The new aid, which will include cash as well as direct military contributions, will undoubtedly help fend off Russian advances in the country, as the Kremlin’s troops focus their attention on Chasiv Yar. Soldiers told The Daily Beast Russia hopes to take control of the city in the Donbas region by May 9, the World War II Remembrance Day for Russia and other post-Soviet countries.

Throughout much of Ukraine, a collective sigh of relief has been felt, and many far away from the fighting feel that finally, they are receiving the aid they so desperately have needed. But in Kharkiv, 19 miles away from the Russian border, some residents are angry that the U.S. is resuming its aid.

People pay tribute to Ukrainian serviceman Nazarii Lavrovskyi.

People pay tribute to Ukrainian serviceman Nazarii Lavrovskyi, who was killed fighting against Russian troops.

Alina Smutko/Reuters

Olena, a local cafe restaurant worker in Kharkiv told The Daily Beast that she is considering leaving her home city and meeting her son in Germany if fighting returns in the expected next Russian offensive. She said that she loves Ukraine, and hopes that they will win the war, but believes Russia may soon have control over the entire country. “Will we win the war if we’re given these weapons?” she scoffed. “I doubt it, very much.”

She is resigned to the scale of the battle Ukraine now faces despite the new injection of support.

“It would be a disaster without weapons,” she said. “But mostly, it's a drop in the bucket.”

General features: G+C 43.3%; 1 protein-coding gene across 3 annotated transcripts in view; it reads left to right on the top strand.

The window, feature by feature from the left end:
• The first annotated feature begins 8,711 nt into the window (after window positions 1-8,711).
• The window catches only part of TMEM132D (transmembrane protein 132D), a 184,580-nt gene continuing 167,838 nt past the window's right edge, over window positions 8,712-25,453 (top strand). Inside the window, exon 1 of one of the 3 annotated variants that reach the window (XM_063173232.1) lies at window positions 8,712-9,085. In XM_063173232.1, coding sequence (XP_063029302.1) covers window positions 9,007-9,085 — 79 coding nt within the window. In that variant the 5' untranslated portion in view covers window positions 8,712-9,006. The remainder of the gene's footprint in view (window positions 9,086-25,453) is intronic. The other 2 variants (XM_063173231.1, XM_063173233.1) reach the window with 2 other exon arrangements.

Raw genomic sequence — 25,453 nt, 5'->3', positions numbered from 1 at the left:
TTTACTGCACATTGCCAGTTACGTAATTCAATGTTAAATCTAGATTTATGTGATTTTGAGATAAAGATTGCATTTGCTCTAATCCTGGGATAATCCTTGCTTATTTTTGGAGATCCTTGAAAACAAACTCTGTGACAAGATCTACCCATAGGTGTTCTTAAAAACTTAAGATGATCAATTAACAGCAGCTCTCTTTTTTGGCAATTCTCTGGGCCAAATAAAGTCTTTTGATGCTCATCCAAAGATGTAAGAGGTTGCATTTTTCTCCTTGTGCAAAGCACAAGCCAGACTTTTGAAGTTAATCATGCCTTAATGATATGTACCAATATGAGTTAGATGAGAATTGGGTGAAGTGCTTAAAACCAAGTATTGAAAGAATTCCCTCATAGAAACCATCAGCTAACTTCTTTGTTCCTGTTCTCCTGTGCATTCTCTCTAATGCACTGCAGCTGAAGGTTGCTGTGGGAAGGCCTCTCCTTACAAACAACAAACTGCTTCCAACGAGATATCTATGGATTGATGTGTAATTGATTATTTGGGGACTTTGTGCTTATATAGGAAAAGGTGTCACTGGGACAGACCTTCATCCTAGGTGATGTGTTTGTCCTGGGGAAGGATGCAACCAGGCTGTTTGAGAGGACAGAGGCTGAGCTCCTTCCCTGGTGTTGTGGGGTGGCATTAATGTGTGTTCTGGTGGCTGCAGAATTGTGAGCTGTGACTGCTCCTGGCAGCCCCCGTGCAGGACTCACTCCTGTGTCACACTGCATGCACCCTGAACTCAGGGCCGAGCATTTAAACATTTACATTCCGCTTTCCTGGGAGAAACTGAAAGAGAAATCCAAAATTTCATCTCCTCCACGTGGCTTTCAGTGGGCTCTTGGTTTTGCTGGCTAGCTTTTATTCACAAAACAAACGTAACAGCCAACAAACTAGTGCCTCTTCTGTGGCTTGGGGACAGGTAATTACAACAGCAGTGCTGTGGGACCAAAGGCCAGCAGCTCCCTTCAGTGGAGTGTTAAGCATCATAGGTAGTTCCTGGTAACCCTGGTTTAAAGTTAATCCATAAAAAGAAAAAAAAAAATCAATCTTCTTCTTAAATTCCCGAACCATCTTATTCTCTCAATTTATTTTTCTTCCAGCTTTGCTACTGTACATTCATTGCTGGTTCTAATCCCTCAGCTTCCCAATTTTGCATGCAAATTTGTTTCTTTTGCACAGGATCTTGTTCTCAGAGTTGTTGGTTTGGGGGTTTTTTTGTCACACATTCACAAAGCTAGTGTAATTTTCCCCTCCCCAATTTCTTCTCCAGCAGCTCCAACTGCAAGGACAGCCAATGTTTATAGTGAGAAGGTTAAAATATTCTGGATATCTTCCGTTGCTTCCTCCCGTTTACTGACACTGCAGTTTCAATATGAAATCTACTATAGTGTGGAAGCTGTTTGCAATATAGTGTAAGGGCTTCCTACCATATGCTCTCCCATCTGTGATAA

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One man The Daily Beast spoke to, Vladimir 45, a construction worker in Kharkiv, said that the $61 billion will end up benefiting the wrong people. “Only for politicians, their pockets. They buy houses, apartments, and we have friends who are at war,” he said.

Vladimir and his wife, Julia, 39, live with their two children in a small suburban village on the outskirts of Kharkiv. The family hear explosions nearly every day, and their 12-year-old son is constantly scared of the war, and often has panic attacks when Russian rockets zoom past his home. Last week, shrapnel from a shot-down missile pierced Vladimir’s metal fence, and there are crater-sized holes in his backyard from where a rocket landed two years ago. Vladimir and his family have seen some of the worst aspects of the war in Kharkiv, and he said that they are tired of constantly living under the stress of never knowing if they will survive or not.

At the beginning of the war, Vladimir said that he was hired to help in the reconstruction of a large boiler plant in Kharkiv that had been bombed by Russian attacks. He claimed that the workers had received money from Germany to help cover the costs of the repairs, but that a large majority of that money “got lost on the way from Kyiv to Kharkiv. They [Kharkiv] didn’t pay the crane operators, some part of it was underpaid,” to staff, while other expenses were written off as costing larger than they did to repair. He added that he was not paid for the work.

A law enforcement officer walks by a crater in Ukraine.

A law enforcement officer walks by a crater next to a damaged building following a missile attack in Kharkiv.